Isolation Feet for Laptop

It seems fairly common knowledge that vibration is a form of distortion in many electric components, not just for turntables and speakers. Isolation feet seem to work well in most applications.

I searched around and I didn't find any information to suggest that folks are using isolation feet on laptops or desktops, despite increased streaming usage. In a great many cases, there are indeed heavy vibrations coming from within the computer.  Whether it is the fan for the CPU or even GPU to the all the various chips/transformers, etc or even power supplies and batteries. If adding isolation feet to a streamer, DAC or power supply makes sense, then wouldn't it also make sense to apply isolation feet to your laptop; if you use it for music?

Well, I am going to find out. :)

I ordered some IsoAcoustics Orea Series Audio Equipment Isolators with a max weight of 16 pounds. The laptop weighs about 6.7 pounds, so it shouldn't be that much strain, even with all the cables creating some measure of down force as they dangle over the edge.

My expectation is that the DAC will be able to perform slightly better due to reduced vibration across the USB port and power filter. The DAC is a USB stick (Dragonfly Cobalt) so it has a very rigid hard connection to the laptop; so vibration is very easily transferred.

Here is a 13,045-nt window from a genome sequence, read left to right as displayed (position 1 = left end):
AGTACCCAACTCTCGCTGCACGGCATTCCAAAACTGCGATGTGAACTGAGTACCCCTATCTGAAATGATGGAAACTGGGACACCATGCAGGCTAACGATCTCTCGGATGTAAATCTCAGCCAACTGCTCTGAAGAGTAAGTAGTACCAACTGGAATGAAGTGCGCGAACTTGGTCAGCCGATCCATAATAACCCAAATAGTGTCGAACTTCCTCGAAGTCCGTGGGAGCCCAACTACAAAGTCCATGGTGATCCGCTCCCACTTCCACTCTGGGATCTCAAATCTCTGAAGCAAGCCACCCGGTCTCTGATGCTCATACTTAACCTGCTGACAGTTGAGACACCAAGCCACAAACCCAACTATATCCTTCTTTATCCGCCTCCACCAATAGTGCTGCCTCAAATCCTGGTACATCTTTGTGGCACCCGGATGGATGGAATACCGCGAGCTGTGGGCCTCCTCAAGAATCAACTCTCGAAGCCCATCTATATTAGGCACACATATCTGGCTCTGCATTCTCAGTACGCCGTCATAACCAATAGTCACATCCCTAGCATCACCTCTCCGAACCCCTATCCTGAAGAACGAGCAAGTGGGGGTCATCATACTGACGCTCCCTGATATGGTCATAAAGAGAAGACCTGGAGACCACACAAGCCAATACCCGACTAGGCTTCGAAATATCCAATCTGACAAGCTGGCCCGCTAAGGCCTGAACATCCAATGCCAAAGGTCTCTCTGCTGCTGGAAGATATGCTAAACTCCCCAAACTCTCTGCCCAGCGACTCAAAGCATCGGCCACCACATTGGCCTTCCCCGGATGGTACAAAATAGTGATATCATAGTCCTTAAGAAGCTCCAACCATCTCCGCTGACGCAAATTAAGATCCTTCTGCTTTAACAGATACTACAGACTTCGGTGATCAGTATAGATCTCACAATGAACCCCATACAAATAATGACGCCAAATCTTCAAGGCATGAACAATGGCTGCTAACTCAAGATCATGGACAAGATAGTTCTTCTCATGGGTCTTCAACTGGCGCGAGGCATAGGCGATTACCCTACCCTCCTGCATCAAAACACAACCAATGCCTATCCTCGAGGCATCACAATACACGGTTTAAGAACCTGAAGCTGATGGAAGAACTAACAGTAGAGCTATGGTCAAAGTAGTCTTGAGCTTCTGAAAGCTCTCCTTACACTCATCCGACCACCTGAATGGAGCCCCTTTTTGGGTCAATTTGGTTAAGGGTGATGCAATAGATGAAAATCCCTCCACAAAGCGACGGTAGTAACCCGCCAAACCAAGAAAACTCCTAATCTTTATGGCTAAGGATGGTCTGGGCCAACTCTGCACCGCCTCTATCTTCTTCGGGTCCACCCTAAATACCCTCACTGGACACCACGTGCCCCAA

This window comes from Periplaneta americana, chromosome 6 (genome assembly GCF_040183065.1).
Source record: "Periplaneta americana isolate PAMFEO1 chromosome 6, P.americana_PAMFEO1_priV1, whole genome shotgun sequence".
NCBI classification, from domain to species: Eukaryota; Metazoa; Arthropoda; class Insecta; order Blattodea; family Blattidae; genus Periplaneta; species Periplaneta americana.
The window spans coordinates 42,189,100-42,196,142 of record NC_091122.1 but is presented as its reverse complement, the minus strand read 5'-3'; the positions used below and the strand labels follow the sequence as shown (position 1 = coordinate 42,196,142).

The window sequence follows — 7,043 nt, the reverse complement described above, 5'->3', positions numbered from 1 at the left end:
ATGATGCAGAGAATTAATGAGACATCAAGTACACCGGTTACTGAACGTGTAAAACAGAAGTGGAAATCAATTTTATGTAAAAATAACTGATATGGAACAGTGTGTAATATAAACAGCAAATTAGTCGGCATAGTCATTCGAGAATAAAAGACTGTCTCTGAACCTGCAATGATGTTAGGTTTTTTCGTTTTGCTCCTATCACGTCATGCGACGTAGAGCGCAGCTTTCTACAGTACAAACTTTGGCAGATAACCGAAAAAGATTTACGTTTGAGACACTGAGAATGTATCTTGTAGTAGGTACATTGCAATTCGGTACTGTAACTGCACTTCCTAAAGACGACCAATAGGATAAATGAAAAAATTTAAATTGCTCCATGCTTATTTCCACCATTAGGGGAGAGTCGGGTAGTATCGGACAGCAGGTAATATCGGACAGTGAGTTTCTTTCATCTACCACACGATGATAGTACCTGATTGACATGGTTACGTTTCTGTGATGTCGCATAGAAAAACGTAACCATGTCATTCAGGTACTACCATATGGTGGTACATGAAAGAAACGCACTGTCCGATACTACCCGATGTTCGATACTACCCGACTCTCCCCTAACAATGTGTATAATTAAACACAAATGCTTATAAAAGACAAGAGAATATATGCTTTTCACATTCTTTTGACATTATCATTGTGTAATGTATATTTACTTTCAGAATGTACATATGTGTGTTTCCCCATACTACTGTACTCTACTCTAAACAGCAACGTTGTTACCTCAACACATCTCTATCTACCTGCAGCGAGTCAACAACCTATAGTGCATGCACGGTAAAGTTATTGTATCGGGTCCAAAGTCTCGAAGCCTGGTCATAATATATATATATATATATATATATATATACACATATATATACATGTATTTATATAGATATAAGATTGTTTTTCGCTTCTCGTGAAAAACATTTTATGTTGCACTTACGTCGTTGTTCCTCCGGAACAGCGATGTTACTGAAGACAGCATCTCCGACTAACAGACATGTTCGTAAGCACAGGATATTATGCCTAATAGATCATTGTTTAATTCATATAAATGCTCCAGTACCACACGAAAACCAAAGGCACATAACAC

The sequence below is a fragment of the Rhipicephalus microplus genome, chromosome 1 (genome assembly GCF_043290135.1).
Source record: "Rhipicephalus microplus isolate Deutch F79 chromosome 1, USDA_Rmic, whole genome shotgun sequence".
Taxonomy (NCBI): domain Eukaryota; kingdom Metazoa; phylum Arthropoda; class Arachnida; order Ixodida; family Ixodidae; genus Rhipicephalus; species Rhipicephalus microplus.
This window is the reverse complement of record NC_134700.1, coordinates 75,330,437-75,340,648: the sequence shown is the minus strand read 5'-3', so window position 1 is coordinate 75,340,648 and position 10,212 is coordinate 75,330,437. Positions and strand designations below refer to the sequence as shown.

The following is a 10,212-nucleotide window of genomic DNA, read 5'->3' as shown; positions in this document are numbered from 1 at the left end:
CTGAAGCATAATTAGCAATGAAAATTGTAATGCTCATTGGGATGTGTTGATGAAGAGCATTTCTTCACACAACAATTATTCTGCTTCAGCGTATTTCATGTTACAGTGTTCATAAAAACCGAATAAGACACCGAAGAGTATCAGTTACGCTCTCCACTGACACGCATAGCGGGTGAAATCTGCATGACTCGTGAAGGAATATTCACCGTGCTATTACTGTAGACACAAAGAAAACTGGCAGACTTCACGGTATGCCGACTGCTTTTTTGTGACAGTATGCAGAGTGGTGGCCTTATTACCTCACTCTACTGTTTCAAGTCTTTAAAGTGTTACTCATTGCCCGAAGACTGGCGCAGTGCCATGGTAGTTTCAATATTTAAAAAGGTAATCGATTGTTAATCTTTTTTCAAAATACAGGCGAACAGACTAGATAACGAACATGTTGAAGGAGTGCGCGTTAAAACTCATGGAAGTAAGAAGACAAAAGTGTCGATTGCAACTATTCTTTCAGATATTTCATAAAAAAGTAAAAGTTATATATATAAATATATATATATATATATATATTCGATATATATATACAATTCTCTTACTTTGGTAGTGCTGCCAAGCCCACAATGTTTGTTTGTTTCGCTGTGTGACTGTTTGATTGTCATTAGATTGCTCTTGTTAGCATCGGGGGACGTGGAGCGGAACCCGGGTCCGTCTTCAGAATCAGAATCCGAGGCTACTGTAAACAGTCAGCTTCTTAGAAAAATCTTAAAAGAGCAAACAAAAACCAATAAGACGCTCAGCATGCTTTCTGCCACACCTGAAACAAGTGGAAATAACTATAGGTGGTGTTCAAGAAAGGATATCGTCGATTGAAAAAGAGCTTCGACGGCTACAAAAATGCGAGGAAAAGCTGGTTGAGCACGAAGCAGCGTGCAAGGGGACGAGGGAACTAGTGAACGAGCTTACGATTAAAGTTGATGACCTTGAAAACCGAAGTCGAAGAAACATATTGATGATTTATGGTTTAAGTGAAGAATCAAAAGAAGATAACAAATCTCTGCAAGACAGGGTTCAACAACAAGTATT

Has anyone else tried this?


@britamerican Not really. I can only surmise. The module completes a circuit. It is common to place resisters behind an LED so that the LED doesn't burn out. Except that it isn't normal to use hi-fi Audio specific resisters. Accepting that a resister is meant to choke the electric signal, then all I can imagine is that the module chokes the signal.  But why is choking the signal necessary?

If I take it from a Synergistic Research perspective, they approach augmenting sound from a two point perspective. Either you tweak the sound for precision and clarity or you tweak the sound for musicality and spaciousness. Sort of like, clean, clear two-channel stereo or vague surround sound. Apparently, you can't have both.  *shrug* So the modules that would control that aspect are external. Hence, the "tuning module" in question. According to the company's design, the module is turned either left, right or in between, in accordance to "ground" which impacts sound space precision or spaciousness. Again...this module consists of two audio resisters and an LED.  There is the slightest possibility that there is something to the clay/cement that seals the module.  The posts that go from the resister to the actual plug are suspended in the clay/cement. I have seen in other products that use materials that surround a conductor to "clean" the signal.

You say I know the answer, but the truth is I have no clue.  The only thing I know for sure, is that it works.

Close your eyes and have someone else turn the knob. Then tell us if it still works.

@britamerican Thanks,  I can always count on such sarcasm.  I have decided to chalk such behavior down as, "I don't know the answer either and it upsets me. So to compensate, I have to be rude and sarcastic to make myself feel better."

Have a Lovey Day.